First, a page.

The article lists several Middle Eastern natural gas projects that have been delayed due to the price and demand uncertainty surrounding natural gas.
As mentioned in this newsletter, several large U.S. oil and gas companies have been cutting their planned capital expenditures for the year, which has ripple effects for buyers and sellers around the world.
“The pandemic is putting the brakes on a two-decade-long global expansion for natural gas, which has been replacing coal for electricity and heating and even competing with oil as a transportation fuel in some developing countries.”
“Investment decisions for proposed multibillion-dollar liquefied natural gas export terminals — which can take up to a decade to plan, permit and build — have been delayed or canceled in Australia, Mozambique, Qatar, Mauritania, Senegal and the United States in recent weeks. Industry executives estimate that investments of more than $50 billion will be delayed this year and next.”
The article notes that these project delays and a general undersupply of natural gas could give coal a resurgence if natural gas prices rise.
The article also provides updates on projects from Cheniere, Sempra, and Tellurian. Cheniere “says its final decision on a major expansion of an export facility outside Corpus Christi, Texas, now hangs on whether it can strike enough contracts with foreign buyers.”
For Tellurian, things are much worse. The company had to lay off “40 percent of its 176 employees and cut other expenses in an effort to save a proposed project in Lake Charles.”
As mentioned in our Spotlight issue last week, “the International Energy Agency projects a worldwide decline in gas consumption of 5 percent in 2020.”
+ Their Ship Came in as Oil Prices Crashed – The Wall Street Journal
There’s a lot to unpack in this WSJ article, but the main takeaway is that tanker and storage rates have fallen a lot in the past few weeks since oil demand has increased and prices have rebounded above the $30 level.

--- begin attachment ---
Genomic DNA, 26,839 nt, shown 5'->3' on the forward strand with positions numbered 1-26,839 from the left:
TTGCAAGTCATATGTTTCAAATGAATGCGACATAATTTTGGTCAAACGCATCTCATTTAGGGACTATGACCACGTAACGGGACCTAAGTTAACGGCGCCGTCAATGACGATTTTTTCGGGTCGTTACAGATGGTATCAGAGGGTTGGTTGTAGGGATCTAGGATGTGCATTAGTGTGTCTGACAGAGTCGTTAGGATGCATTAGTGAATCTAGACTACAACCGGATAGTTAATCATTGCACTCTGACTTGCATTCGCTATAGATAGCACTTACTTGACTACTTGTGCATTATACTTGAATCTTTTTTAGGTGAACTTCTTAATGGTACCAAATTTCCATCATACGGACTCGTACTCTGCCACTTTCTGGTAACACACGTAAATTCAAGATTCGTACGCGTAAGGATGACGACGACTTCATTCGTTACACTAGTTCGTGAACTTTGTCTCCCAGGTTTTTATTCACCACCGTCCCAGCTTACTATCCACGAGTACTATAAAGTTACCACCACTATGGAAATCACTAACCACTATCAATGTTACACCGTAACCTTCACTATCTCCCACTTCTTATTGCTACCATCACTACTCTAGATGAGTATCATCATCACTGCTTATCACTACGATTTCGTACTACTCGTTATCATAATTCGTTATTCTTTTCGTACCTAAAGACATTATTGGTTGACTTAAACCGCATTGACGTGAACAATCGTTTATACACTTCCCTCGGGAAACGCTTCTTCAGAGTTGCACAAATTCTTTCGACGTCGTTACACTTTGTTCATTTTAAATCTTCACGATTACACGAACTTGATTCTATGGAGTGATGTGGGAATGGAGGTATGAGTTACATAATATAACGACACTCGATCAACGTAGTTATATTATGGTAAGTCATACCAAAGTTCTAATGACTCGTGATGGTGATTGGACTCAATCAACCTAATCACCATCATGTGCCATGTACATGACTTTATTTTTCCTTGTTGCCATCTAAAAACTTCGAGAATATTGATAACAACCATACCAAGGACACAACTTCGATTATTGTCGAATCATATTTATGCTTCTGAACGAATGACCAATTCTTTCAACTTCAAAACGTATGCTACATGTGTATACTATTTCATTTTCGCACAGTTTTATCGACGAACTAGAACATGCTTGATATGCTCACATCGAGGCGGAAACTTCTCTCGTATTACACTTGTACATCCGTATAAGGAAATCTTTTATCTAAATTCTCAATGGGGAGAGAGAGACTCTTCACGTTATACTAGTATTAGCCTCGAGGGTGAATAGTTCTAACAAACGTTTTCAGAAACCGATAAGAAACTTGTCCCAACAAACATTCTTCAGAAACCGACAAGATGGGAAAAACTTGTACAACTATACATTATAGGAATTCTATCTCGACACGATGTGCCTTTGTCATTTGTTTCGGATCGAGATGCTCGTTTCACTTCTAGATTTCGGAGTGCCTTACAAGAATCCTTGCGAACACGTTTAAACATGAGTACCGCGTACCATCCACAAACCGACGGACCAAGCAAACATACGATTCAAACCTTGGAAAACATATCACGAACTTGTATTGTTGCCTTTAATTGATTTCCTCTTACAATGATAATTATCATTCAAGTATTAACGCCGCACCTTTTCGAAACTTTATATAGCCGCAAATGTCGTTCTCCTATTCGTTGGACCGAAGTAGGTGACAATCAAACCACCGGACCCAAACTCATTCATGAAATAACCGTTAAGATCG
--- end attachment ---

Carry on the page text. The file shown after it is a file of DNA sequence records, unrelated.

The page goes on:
Worth a read if you’re interested in the trading side of commodities as well as the historical short-term volatility surrounding the oil storage space.
“April 2020 was the first month in history that renewables generated more electricity than coal on every day of the month.”
“The strong output from utility-scale solar, wind, and hydropower is based on several factors, including low gas prices, warmer weather, new renewable capacity connecting to the grid late last year, and lower power demand because of the coronavirus.”
There’s some good commentary in this article, aside from the eye-catching headline. It’s a good read for those interested in the fast-moving changes we are seeing in the power generation space.
+ Britain Breaks Record For Coal-Free Power Generation – The Guardian
“Coal-fired plants have not contributed to the electricity grid for 18 consecutive days”
“Coal made up only 2.1% of the country’s total power mix last year, a dramatic fall from almost a quarter just four years ago.”
Source: Drax Electric Insights.
Have a great weekend!
EKT Interactive Managing Editor